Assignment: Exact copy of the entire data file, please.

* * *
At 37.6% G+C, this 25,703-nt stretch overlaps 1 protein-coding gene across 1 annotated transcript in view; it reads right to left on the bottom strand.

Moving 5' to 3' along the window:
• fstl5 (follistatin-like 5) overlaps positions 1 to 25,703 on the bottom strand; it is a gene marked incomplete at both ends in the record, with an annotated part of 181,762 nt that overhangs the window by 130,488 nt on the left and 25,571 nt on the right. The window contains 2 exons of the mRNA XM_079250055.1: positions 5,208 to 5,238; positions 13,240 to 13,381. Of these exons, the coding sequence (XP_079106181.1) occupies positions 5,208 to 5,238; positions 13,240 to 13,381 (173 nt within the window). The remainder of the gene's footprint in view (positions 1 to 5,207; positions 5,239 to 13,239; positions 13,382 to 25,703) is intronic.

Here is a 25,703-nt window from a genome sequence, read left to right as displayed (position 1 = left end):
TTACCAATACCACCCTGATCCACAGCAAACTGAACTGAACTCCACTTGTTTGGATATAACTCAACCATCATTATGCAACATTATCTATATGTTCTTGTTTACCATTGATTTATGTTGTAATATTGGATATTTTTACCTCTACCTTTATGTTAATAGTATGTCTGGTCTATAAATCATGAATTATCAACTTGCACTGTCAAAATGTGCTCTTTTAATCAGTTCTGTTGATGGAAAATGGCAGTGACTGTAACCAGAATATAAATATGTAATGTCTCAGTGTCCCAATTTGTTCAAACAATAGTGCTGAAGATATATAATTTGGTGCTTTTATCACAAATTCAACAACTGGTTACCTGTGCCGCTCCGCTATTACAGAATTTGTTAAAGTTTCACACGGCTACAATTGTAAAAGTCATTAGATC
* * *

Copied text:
At 37.6% G+C, this 25,703-nt stretch overlaps 1 protein-coding gene across 1 annotated transcript in view; it reads right to left on the bottom strand.

Moving 5' to 3' along the window:
• fstl5 (follistatin-like 5) overlaps positions 1 to 25,703 on the bottom strand; it is a gene marked incomplete at both ends in the record, with an annotated part of 181,762 nt that overhangs the window by 130,488 nt on the left and 25,571 nt on the right. The window contains 2 exons of the mRNA XM_079250055.1: positions 5,208 to 5,238; positions 13,240 to 13,381. Of these exons, the coding sequence (XP_079106181.1) occupies positions 5,208 to 5,238; positions 13,240 to 13,381 (173 nt within the window). The remainder of the gene's footprint in view (positions 1 to 5,207; positions 5,239 to 13,239; positions 13,382 to 25,703) is intronic.

Here is a 25,703-nt window from a genome sequence, read left to right as displayed (position 1 = left end):
TTACCAATACCACCCTGATCCACAGCAAACTGAACTGAACTCCACTTGTTTGGATATAACTCAACCATCATTATGCAACATTATCTATATGTTCTTGTTTACCATTGATTTATGTTGTAATATTGGATATTTTTACCTCTACCTTTATGTTAATAGTATGTCTGGTCTATAAATCATGAATTATCAACTTGCACTGTCAAAATGTGCTCTTTTAATCAGTTCTGTTGATGGAAAATGGCAGTGACTGTAACCAGAATATAAATATGTAATGTCTCAGTGTCCCAATTTGTTCAAACAATAGTGCTGAAGATATATAATTTGGTGCTTTTATCACAAATTCAACAACTGGTTACCTGTGCCGCTCCGCTATTACAGAATTTGTTAAAGTTTCACACGGCTACAATTGTAAAAGTCATTAGATC